Editors’ Picks: Summer Reads
The editors of WLT have each selected three books they’re looking forward to reading this summer. Peruse our selections to get ideas for your own summer reading list!
Jen Rickard Blair
Digital Media Editor
With visions of sitting poolside or on patios in the afternoon sun, I’ll be turning to the following reading selections for that familiar pleasure of getting lost in someone else’s story. My selections include a short-story collection, historical fiction, and a novel.
Alejandro Zambra. Megan McDowell, tr.
Chilean author Alejandro Zambra’s writing is uniquely mesmerizing—it’s minimalistic yet also panoramic. I recall how his novel The Private Lives of Trees had me sitting and reabsorbing the tiny details of the story, hoping to find clues to a greater depth I might have missed. This latest work by Zambra (cleverly titled after the folder holding these stories on his desktop) is his first short-story collection and contains eleven stories of liars, lovers, bad habits, armed bandits, and more.
The Moor’s Account
In this work of historical fiction, Moroccan-born author Laila Lalami takes on the exploration of America through the eyes of the first black explorer of the continent. Lalami tells the story as an imagined memoir through the eyes of a Moroccan slave named Mustafa al-Zamori on a 1527 expedition with Spanish conquistador Pánfilo de Narváez. It’s promising that this alternate narrative will give voice to those whose stories were sidelined in the recording of history.
Just Call Me Superhero
Alina Bronsky. Tim Mohr, tr.
I first discovered Russian-born Alina Bronsky’s writing in The Hottest Dishes of the Tartar Cuisine, and I’ve since been longing for another dose of her surprising characters and witty storytelling. Her newest book, Just Call Me Superhero, is set in modern Berlin and features a seventeen-year-old protagonist, Marek, who after a physically scarring encounter with a dog must adapt to his altered life and the challenges he encounters along the way.
Laura R. Hernandez
Social Media Editor
Laura often imagines those long unadulterated stretches of time in summer when she can devote time to reading a single book in one sitting. Although she prefers to lounge in a hammock, she’ll make do with a comfy couch or a well-placed seat in a crowded café or library. From graphic novels to fantasy to nostalgia, her selections make for the perfect means of escape on a warm summer day.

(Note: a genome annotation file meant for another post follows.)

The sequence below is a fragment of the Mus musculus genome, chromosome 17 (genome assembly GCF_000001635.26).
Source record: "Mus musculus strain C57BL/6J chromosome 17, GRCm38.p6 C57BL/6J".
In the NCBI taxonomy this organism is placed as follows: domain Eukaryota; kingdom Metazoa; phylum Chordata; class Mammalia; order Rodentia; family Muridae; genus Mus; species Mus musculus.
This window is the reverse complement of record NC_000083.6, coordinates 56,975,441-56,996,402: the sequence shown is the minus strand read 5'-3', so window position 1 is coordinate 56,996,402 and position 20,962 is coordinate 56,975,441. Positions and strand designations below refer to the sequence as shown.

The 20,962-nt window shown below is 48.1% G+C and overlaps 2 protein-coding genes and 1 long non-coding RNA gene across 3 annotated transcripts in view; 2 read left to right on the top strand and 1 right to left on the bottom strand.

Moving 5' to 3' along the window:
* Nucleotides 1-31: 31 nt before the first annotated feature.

Set in a high-fantasy landscape with commoners and elite warriors, this young-adult novel follows seventeen-year-old Mare Barrow as she navigates through a dangerous game of politics, intrigue, and secret powers. Red Queen has been making the rounds in my online literary circles, and now enough people have read it that I want to dive into this action-packed story.
This graphic novel examines faith and adulthood in a tale of two brothers growing up in the isolated countryside of Wisconsin. I don’t typically read graphic novels, but felt the need to branch out when I heard this interesting premise and read some reviews online that touched on its playfulness, remarkable appeal, and portrayal of youth.
Where the Moon Isn’t
Ten years ago Matthew’s older brother snuck out in the middle of the night during vacation. What follows is a decade-long journey of nostalgia, finding what was lost, and truth-seeking. Recommended by a friend, this novel has an air of mystery and poignancy that looks engaging while still being equally haunting. It seems like just the sort of book that will keep me up late unraveling its depth.
Anticipating more reading time in the summer, WLT’s managing editor gathers together poetry, fiction, and nonfiction for the upcoming break from the rigors of teaching. Eager to be a student again, she looks forward to losing herself in these four books and all that they have to offer her.
Citizen: An American Lyric
Writing for the LARB in April, Justin Campbell said, “White supremacy either devours you—white, black, or otherwise—or drains you of your empathy for those who are systematically consumed. Systemic white supremacy is the reason why you were able to watch the protests in Ferguson, and wonder why people were so mad.” To further my engagement with the ongoing national race conversation, I’m selecting two books for concurrent reading: Rankine’s 2014 collection and Michelle Alexander’s The New Jim Crowe. Though they enter the conversation through different doors, I’m eager to see how Rankine’s poems and Alexander’s nonfiction speak together to challenge systems of discrimination and expose the quiet, even passive moments that allow these systems to persist.